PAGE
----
If you have only a few holes and scratches, you can fill them with spackling compound, which is sold in small quantifrecities. For a greater number of gashes or holes, use joint compound, which is sold in quarts or 5-gallon buckets.

2. Add a fresh coat of paint to rooms that are outdated or painted in loud colors

Love that plum paint color you chose for your master bedroom? Home buyers might not! The good news is, painting a room is an easy, low-cost project you can do yourself. Selecting the right hue, though, is crucial.

“Neutral colors are generally the safest choice, as they blend with many different decor styles,” says Hunter Macfarlane, Lowe’s project expert. “Gray is a popular color to paint a room before selling, as it gives the walls depth while still tying furniture and other decor items together.”

Moreover, “a fresh coat of paint never hurt resale value,” Fishburne says.

3. Replace old outlet wall plates

This is another quick and budget-friendly way to make a space feel cleaner and updated, Macfarlane says. Proceed with caution, however: Old wall plates can be a fire hazard if they’re cracked or damaged in any way. If you suspect there’s an issue, hire an electrician to replace the wall plates for you.

4. Clean carpeting

Dirty and dingy carpets are huge eyesores, which is why David Pekel, chief executive officer at the National Association of the Remodeling Industry, recommends that homeowners give their house’s carpeting a good cleaning after moving out. You can amp up your vacuum with rug-cleaning products such as powders, foam sprays, and liquid shampoos available at grocery and hardware stores. For stained areas, use a bristled brush to work the cleaning solution into the carpet before allowing it to dry and then vacuuming up.

To remove embedded dirt, you may need to use a powerful industrial-style carpet-cleaning machine, like a Rug Doctor, which sprays hot water with a detergent over the carpet and extracts it with a high-powered vacuum. Industrial carpet cleaners have more washing and sucking power than most consumer carpet cleaners, but they’re expensive to buy—about $400 to $700—so it’s more economical to rent one from a hardware store for about $25 to $30 per day.

5. Clean hardwood floors

Many home buyers swoon over hardwood floors. So if you have them, make sure they’re glistening after you move out.

“Wood is probably the easiest floor covering to keep clean, but you have to use the right cleaning products,” says Brett Miller, vice president of education and certification for the National Wood Flooring Association in St. Louis.

Most wood floor installers or manufacturers recommend cleaners that contain isopropyl alcohol, which dries quickly, and are available at home supply stores. To make your own solution, simply add a capful of white vinegar to a gallon of water, which will help dissolve grease and grime on the floor but won’t strip the finish. To remove shoe scuffs, rub marks with a tennis ball, which cleans without scratching the finish.

Under no circumstances should you use a steam mop, Miller warns.

“Steam is horrible for wood floors. It opens the pores in woods and damages the finish, causing irreversible damage to any wood floor,” he says. Here’s more on how to clean hardwood floors.

6. Replace or refresh old hardware

Swapping out old cabinet and door hardware is a simple, low-cost project you can tackle in a day that will make your home more visually appealing. All you need is a screwdriver and a free afternoon. Want to save some money? Keep your existing hardware and give it a makeover with spray paint—a few light coats can breathe new life and personality into rusty old knobs and pulls.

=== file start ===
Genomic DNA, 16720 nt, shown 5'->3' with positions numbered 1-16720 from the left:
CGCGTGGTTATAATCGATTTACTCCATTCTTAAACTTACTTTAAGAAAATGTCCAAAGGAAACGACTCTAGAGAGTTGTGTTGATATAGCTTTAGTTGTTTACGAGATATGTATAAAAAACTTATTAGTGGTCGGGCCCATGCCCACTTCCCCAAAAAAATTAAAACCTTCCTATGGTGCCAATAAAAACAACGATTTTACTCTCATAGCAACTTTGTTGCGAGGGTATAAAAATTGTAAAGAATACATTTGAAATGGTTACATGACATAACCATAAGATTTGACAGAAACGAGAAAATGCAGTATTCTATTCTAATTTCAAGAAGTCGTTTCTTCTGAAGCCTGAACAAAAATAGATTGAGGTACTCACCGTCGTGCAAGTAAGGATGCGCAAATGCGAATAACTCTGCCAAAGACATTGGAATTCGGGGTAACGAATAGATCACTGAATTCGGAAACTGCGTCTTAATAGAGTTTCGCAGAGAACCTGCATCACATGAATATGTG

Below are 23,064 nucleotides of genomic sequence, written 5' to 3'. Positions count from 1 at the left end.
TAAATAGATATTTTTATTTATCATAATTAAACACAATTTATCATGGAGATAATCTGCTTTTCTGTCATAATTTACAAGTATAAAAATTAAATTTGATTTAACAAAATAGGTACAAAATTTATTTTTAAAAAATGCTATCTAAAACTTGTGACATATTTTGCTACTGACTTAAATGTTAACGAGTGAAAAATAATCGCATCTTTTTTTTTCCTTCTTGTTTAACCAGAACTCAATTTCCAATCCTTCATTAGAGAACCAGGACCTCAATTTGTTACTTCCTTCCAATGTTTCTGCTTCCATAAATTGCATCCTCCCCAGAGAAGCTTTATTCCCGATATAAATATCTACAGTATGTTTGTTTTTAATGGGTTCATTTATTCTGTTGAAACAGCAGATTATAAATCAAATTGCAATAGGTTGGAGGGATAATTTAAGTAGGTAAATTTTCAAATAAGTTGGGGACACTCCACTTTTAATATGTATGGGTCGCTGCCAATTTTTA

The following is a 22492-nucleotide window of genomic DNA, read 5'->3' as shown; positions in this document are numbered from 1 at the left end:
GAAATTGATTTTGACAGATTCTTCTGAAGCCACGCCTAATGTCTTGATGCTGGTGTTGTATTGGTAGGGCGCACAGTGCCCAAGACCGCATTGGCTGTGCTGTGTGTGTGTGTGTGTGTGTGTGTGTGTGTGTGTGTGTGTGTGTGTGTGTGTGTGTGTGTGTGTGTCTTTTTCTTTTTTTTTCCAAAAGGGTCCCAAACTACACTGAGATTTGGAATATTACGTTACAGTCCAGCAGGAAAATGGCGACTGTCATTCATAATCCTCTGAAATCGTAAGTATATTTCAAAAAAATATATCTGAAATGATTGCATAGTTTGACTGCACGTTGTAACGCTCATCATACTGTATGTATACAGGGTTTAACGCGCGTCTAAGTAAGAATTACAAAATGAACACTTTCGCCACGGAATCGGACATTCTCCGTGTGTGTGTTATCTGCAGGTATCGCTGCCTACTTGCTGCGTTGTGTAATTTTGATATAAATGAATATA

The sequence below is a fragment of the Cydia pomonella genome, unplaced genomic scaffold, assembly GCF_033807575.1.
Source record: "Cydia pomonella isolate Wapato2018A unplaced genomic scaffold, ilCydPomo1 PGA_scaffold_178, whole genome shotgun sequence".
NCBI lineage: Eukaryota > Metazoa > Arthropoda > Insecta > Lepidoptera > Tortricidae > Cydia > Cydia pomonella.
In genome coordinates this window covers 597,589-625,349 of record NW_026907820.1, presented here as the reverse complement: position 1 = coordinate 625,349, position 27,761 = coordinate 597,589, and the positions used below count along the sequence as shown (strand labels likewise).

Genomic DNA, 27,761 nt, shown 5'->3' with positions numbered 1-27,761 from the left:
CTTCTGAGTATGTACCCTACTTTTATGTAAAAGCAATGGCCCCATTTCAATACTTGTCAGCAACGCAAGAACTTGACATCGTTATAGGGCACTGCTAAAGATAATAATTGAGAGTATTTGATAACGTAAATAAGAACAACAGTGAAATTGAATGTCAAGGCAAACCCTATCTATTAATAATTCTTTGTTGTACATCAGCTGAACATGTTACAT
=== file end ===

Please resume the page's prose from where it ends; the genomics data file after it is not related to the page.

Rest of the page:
7. Improve the look and functionality of your master bathroom

A full bathroom remodel is expensive; on average, it costs $10,344, according to HomeAdvisor. Just a few changes to your master bathroom, though, can make it one of the most stylish rooms in your house.

Simple touch-ups, like regrouting and recaulking bathroom tile, will make the room look newer. In addition, swapping out inefficient toilets, faucets, and showerheads for products that aid in water conservation can add real appeal to prospective homebuyers who are looking to lower their water footprint (and lower their water bill!). A low-flow toilet, for example, uses 20% less water than a standard toilet, and water-saving showerheads can help families save almost 3,000 gallons of water a year.

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Bathrooms of Wonder: How to Turn Your Powder Room Into a (Gorgeous) Power Room

By: Cicely Wedgeworth

Once, it was the room that no one would show in movies or even mention in polite company—but these days, a fabulous bathroom is a prime home feature, and for many proud owners, the subject of major bragging rights. They’re luxurious! They’re high-tech functional! They’re beautiful! Plus—and here’s the real point—today’s HGTV-savvy homeowners know that upgrading their bathroom is likely to impress buyers and boost home valuations.

“Bathroom remodels now rival kitchens in popularity,” says Nino Sitchinava, principal economist at home renovation site Houzz, which released its 2015 U.S. Bathroom Remodeling Survey in March. The survey polled nearly 3,200 Houzz users who are in the midst of planning or have recently completed a bathroom remodel.

“The bathroom is reinforcing its place as an important room in a home,” says Francesc Zamora Mola, co-author of the recently released “150 Best New Bathroom Ideas.” But unlike the increasingly public kitchen, Zamora notes, the bathroom has evolved into a private haven—a tranquil space for relaxation and self-indulgence.

Zamora fills us in on the top trends in bathrooms and how to incorporate them in your home.

bathrooms minimalist palette

A spa experience in your home

“Bathrooms are getaways that have the power of revitalizing and soothing body and soul,” Zamora writes.

To create the feel of a spa, keep the design and features minimal, use a neutral color palette, and make sure there’s lots of natural light, he advises.

Also, avoid clutter. After all, “an elegant and relaxed bathroom needs a little space.”

See More Here